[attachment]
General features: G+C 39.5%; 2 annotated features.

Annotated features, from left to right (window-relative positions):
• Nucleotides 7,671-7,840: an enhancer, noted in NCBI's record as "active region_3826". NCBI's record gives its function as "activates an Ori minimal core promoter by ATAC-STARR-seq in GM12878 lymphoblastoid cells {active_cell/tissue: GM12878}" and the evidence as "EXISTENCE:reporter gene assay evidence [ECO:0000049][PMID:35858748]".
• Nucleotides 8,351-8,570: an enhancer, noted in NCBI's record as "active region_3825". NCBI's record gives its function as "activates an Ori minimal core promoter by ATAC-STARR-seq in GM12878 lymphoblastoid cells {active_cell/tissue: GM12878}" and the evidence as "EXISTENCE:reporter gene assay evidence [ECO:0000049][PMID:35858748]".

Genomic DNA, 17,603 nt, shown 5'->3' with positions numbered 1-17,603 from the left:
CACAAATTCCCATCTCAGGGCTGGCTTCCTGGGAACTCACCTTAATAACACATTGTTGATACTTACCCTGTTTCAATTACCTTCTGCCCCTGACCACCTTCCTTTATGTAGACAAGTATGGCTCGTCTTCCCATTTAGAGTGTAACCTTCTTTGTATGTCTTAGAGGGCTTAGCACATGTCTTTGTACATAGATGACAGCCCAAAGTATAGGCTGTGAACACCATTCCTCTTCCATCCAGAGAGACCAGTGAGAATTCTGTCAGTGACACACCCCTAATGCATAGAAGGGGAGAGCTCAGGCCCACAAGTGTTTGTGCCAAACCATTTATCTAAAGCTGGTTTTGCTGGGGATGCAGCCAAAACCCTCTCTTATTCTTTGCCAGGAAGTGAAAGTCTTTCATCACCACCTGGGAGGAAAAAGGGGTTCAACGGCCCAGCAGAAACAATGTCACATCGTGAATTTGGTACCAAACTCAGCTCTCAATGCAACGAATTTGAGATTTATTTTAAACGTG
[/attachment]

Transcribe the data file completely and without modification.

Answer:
General features: G+C 39.5%; 2 annotated features.

Annotated features, from left to right (window-relative positions):
• Nucleotides 7,671-7,840: an enhancer, noted in NCBI's record as "active region_3826". NCBI's record gives its function as "activates an Ori minimal core promoter by ATAC-STARR-seq in GM12878 lymphoblastoid cells {active_cell/tissue: GM12878}" and the evidence as "EXISTENCE:reporter gene assay evidence [ECO:0000049][PMID:35858748]".
• Nucleotides 8,351-8,570: an enhancer, noted in NCBI's record as "active region_3825". NCBI's record gives its function as "activates an Ori minimal core promoter by ATAC-STARR-seq in GM12878 lymphoblastoid cells {active_cell/tissue: GM12878}" and the evidence as "EXISTENCE:reporter gene assay evidence [ECO:0000049][PMID:35858748]".

Genomic DNA, 17,603 nt, shown 5'->3' with positions numbered 1-17,603 from the left:
CACAAATTCCCATCTCAGGGCTGGCTTCCTGGGAACTCACCTTAATAACACATTGTTGATACTTACCCTGTTTCAATTACCTTCTGCCCCTGACCACCTTCCTTTATGTAGACAAGTATGGCTCGTCTTCCCATTTAGAGTGTAACCTTCTTTGTATGTCTTAGAGGGCTTAGCACATGTCTTTGTACATAGATGACAGCCCAAAGTATAGGCTGTGAACACCATTCCTCTTCCATCCAGAGAGACCAGTGAGAATTCTGTCAGTGACACACCCCTAATGCATAGAAGGGGAGAGCTCAGGCCCACAAGTGTTTGTGCCAAACCATTTATCTAAAGCTGGTTTTGCTGGGGATGCAGCCAAAACCCTCTCTTATTCTTTGCCAGGAAGTGAAAGTCTTTCATCACCACCTGGGAGGAAAAAGGGGTTCAACGGCCCAGCAGAAACAATGTCACATCGTGAATTTGGTACCAAACTCAGCTCTCAATGCAACGAATTTGAGATTTATTTTAAACGTG